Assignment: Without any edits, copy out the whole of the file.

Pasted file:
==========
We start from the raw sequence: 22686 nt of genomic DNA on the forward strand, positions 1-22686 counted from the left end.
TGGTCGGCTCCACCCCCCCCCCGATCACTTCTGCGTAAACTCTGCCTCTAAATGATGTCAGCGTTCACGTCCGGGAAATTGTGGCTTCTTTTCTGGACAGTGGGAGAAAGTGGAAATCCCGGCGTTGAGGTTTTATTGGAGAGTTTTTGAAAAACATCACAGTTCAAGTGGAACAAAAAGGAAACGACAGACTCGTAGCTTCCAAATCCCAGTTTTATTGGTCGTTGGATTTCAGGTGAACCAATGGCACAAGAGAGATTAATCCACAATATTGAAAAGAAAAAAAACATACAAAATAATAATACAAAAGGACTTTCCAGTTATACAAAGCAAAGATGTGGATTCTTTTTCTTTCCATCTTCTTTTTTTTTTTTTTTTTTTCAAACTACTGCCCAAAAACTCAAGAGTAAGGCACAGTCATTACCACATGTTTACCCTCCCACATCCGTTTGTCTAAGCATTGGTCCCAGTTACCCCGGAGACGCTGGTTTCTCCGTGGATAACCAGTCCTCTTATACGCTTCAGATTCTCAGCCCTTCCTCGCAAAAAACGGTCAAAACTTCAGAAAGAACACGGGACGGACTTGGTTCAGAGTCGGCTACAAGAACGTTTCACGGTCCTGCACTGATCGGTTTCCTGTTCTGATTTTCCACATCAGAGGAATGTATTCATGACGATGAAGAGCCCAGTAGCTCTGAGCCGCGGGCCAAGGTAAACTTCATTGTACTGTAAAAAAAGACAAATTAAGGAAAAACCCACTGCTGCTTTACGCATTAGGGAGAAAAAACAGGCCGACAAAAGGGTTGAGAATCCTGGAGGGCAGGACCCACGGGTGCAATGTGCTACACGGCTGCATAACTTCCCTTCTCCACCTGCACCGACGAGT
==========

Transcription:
We start from the raw sequence: 22686 nt of genomic DNA on the forward strand, positions 1-22686 counted from the left end.
TGGTCGGCTCCACCCCCCCCCCGATCACTTCTGCGTAAACTCTGCCTCTAAATGATGTCAGCGTTCACGTCCGGGAAATTGTGGCTTCTTTTCTGGACAGTGGGAGAAAGTGGAAATCCCGGCGTTGAGGTTTTATTGGAGAGTTTTTGAAAAACATCACAGTTCAAGTGGAACAAAAAGGAAACGACAGACTCGTAGCTTCCAAATCCCAGTTTTATTGGTCGTTGGATTTCAGGTGAACCAATGGCACAAGAGAGATTAATCCACAATATTGAAAAGAAAAAAAACATACAAAATAATAATACAAAAGGACTTTCCAGTTATACAAAGCAAAGATGTGGATTCTTTTTCTTTCCATCTTCTTTTTTTTTTTTTTTTTTTCAAACTACTGCCCAAAAACTCAAGAGTAAGGCACAGTCATTACCACATGTTTACCCTCCCACATCCGTTTGTCTAAGCATTGGTCCCAGTTACCCCGGAGACGCTGGTTTCTCCGTGGATAACCAGTCCTCTTATACGCTTCAGATTCTCAGCCCTTCCTCGCAAAAAACGGTCAAAACTTCAGAAAGAACACGGGACGGACTTGGTTCAGAGTCGGCTACAAGAACGTTTCACGGTCCTGCACTGATCGGTTTCCTGTTCTGATTTTCCACATCAGAGGAATGTATTCATGACGATGAAGAGCCCAGTAGCTCTGAGCCGCGGGCCAAGGTAAACTTCATTGTACTGTAAAAAAAGACAAATTAAGGAAAAACCCACTGCTGCTTTACGCATTAGGGAGAAAAAACAGGCCGACAAAAGGGTTGAGAATCCTGGAGGGCAGGACCCACGGGTGCAATGTGCTACACGGCTGCATAACTTCCCTTCTCCACCTGCACCGACGAGT